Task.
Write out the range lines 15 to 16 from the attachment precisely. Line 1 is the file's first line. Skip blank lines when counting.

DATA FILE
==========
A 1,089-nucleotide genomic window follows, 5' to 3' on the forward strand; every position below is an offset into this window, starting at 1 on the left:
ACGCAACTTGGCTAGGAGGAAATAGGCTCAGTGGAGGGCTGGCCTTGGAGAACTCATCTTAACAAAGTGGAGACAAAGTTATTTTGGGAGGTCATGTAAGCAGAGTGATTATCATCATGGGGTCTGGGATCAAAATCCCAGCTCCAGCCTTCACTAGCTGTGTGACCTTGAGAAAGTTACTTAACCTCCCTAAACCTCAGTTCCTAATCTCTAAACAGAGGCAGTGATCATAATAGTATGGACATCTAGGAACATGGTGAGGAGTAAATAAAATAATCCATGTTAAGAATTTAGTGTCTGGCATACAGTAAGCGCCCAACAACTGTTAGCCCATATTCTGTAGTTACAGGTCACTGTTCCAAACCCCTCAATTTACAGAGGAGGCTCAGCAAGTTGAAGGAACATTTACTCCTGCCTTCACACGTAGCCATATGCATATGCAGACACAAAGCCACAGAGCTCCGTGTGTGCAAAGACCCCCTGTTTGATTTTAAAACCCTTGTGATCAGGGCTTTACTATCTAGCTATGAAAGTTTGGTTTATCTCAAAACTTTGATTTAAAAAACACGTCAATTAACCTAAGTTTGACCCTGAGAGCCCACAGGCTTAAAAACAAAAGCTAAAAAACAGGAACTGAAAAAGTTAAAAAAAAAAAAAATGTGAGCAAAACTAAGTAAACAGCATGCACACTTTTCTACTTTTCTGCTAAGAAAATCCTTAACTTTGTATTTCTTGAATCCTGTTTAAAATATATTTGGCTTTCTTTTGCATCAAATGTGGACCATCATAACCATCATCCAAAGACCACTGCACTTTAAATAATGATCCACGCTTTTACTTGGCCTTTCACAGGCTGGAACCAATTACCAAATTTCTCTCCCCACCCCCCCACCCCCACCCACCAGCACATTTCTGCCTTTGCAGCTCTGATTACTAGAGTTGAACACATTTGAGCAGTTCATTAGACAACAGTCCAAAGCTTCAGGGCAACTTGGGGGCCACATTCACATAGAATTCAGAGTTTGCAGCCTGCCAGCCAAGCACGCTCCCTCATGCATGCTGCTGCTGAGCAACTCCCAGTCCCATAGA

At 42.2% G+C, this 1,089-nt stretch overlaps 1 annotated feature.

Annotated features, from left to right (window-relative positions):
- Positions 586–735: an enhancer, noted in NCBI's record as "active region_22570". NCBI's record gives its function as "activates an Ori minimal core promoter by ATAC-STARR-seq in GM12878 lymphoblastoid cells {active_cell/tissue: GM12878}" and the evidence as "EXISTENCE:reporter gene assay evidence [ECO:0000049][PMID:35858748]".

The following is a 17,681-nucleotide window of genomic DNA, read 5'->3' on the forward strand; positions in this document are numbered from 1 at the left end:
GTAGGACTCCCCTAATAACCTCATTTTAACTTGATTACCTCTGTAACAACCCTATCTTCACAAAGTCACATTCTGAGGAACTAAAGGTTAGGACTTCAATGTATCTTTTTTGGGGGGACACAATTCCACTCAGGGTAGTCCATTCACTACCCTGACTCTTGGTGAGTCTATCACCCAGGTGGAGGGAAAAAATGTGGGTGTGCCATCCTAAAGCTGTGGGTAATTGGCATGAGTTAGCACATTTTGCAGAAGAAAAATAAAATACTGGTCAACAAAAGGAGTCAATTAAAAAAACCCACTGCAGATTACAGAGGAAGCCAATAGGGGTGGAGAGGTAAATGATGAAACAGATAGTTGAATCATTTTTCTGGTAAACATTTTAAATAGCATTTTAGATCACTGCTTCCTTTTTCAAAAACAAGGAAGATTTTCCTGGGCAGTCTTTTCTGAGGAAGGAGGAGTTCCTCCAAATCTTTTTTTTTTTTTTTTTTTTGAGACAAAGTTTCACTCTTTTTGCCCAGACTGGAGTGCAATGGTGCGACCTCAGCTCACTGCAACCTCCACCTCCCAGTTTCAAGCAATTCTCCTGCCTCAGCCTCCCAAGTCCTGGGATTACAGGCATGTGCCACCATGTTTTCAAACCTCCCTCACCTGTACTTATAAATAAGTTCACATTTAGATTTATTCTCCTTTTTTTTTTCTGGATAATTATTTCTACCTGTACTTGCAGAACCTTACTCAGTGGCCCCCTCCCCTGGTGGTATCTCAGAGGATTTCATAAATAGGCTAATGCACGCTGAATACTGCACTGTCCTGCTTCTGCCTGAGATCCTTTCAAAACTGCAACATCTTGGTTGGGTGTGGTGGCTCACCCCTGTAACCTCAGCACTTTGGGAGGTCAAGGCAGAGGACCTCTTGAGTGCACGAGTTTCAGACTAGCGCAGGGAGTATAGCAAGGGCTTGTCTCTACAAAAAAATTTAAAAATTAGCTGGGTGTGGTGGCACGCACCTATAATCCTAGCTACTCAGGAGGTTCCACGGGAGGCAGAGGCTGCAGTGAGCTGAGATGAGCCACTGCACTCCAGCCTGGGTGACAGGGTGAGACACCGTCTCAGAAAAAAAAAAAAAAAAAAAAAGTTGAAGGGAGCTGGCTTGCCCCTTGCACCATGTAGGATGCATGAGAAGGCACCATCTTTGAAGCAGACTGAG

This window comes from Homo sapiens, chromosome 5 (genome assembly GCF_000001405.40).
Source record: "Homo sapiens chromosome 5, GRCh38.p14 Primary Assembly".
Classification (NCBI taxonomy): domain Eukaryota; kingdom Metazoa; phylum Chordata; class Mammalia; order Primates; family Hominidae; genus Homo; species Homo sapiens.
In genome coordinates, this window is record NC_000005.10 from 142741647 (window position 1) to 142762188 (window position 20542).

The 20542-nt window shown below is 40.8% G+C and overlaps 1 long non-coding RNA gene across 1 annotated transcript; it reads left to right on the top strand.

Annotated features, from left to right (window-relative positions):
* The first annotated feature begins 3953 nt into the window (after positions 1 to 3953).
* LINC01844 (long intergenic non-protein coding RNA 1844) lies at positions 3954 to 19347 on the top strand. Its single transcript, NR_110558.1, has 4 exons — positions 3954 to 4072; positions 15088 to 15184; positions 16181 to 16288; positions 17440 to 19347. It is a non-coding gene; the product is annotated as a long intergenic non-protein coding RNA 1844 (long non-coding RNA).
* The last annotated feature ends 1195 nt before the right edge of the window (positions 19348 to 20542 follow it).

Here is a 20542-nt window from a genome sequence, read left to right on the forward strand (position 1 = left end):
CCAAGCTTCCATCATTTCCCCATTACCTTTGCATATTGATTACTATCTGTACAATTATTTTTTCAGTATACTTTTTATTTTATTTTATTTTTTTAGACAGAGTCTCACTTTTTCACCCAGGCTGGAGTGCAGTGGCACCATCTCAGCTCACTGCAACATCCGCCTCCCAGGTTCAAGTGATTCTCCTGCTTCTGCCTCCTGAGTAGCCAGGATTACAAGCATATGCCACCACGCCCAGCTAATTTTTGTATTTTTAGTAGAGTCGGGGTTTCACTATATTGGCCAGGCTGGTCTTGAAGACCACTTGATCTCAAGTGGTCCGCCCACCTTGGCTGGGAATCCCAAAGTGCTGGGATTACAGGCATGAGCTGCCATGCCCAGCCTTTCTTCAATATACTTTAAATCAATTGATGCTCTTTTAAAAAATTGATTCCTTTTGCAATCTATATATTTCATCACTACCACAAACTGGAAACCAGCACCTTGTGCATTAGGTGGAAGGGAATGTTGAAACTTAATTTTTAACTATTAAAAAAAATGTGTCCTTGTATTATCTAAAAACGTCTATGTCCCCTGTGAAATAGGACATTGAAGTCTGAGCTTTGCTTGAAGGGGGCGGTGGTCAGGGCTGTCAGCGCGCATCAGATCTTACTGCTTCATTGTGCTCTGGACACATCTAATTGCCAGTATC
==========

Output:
* LINC01844 (long intergenic non-protein coding RNA 1844) lies at positions 3954 to 19347 on the top strand. Its single transcript, NR_110558.1, has 4 exons — positions 3954 to 4072; positions 15088 to 15184; positions 16181 to 16288; positions 17440 to 19347. It is a non-coding gene; the product is annotated as a long intergenic non-protein coding RNA 1844 (long non-coding RNA).
* The last annotated feature ends 1195 nt before the right edge of the window (positions 19348 to 20542 follow it).